Residential real estate prices are rebounding strongly, prompting the IMF to warn in July 2013 that “action will need to be taken to prevent a bubble”. The government has since implemented a series of changes to regulations aimed at cooling the market and dampening the effects of speculation.
Registration Fees Increase
On October 6, 2013, the Dubai Land Department (DLD), the emirate’s property regulation and management arm, doubled the registration fee charged on real estate transactions from 2% to 4%, although this is still relatively low compared to global industry standards.
The move was aimed at discouraging the practice of speculative property flipping, i.e. purchasing with a quick onward sale in mind, particularly in the residential segment. The phenomenon had been blamed for inflating house prices in the emirate in the years before the housing crash.
The fee hike – viewed by some as a “stealth tax” in the income-tax-free emirate – represents a welcome fiscal boost for the government in Dubai, which has recorded five consecutive budget deficits, and, together with state-linked enterprises, faces debt maturities of approximately $50bn over the next three years resulting from the 2008 property crash. “The measure kills two birds with one stone by partially addressing concerns about speculative activity and future overheating in the real estate market and raising revenue at the same time,” said Giyas Gökkent, the chief economist at National Bank of Abu Dhabi. Barring the possibility of an exclusion for warehouses and industrial property, the extra 2% fee would have netted the government around $839m in 2012. At the pace set in the first three quarters of 2013, when total sales came in at Dh162bn ($44.1bn), the sales tax could earn the government up to $1bn annually.
Though widely lauded by analysts as a much-needed measure to slow the pace of growth in the property market, the marginal fee hike is likely to have only a modest dampening effect on speculation. Profit margins of up to 10% are high enough to justify the additional 1% in sales registration fees for “fly-by” investors (assuming the 2% DLD hike is split between buyer and seller). There are also concerns that the move may burden the legitimate market during a fragile recovery by adding additional costs of around Dh50,000 ($13,610) on an Dh2.5m ($680,500) Dubai apartment or Dh120,000 ($32,664) on an Dh6m ($1.6m) villa.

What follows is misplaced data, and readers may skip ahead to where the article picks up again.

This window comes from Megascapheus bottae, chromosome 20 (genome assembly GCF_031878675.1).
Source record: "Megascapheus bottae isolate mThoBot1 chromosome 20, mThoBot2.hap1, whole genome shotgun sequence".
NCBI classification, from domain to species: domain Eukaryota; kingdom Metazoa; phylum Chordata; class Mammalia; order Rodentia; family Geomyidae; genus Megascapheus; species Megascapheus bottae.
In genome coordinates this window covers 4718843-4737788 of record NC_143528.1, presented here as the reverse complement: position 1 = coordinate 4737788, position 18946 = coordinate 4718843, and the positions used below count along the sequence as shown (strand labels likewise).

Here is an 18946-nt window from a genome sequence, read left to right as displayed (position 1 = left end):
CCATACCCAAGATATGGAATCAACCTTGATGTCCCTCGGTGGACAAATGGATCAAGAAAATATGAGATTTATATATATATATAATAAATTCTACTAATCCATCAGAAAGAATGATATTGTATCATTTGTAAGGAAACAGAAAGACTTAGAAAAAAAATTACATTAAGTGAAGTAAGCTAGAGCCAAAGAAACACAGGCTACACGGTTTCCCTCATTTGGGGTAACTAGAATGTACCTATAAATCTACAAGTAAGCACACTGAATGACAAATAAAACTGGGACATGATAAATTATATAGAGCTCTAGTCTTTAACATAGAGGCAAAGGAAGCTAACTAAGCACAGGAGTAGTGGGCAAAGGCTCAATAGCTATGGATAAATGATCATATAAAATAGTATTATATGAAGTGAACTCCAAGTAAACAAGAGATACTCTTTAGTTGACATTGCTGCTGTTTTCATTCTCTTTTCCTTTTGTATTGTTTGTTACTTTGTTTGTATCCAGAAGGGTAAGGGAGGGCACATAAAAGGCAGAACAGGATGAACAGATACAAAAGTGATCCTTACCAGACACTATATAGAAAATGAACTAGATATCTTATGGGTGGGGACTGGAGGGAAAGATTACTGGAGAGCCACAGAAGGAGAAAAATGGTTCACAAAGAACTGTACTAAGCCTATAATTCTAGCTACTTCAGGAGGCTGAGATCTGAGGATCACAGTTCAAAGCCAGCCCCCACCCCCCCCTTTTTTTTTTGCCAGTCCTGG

“It is likely to be the consumer that will end up paying for this, as the seller will no doubt push prices up,” Mario Volpi, the managing director of Prestige Properties, a Dubai-based broker, said. “It’s a short-term fix for a long-term problem.”
In this reading, regulatory intervention could act as a red flag for some investors weighing up whether to enter the market. Indeed, according to the property broker Cluttons, average house prices in Dubai grew by 8% in the third quarter of 2013, a respite from the 23% increase the company reported for the second quarter of 2013. Cluttons’ findings show higher rises in property prices than comparable research by Jones Lang LaSalle, which reported an average gain of 6% for the third quarter. The slowdown also corresponds to new rules set by the Central Bank of the UAE that impose limits on the size of mortgage loans for housing.
Between 2006 and 2008, competition in the Dubai mortgage market was such that 90-95% financing became commonplace. Banks were permitted to lend 100% of a property’s value to home buyers, and there were no restrictions on the number of properties that a buyer could finance through mortgage transactions. More than 90% of these were for off-plan properties, which meant that banks did not even have proper collateral to fall back on.
When the financial crisis hit, prices plunged by more than 50% and thousands of mortgage holders were left in negative equity. Investors balked at making payouts on properties that had shed almost half their value, while banks got tough in enforcing the payments that were due to them. The UAE’s two biggest mortgage providers, Amlak and Tamweel, were forced to stop lending for almost two years as mortgage financing ground to a halt.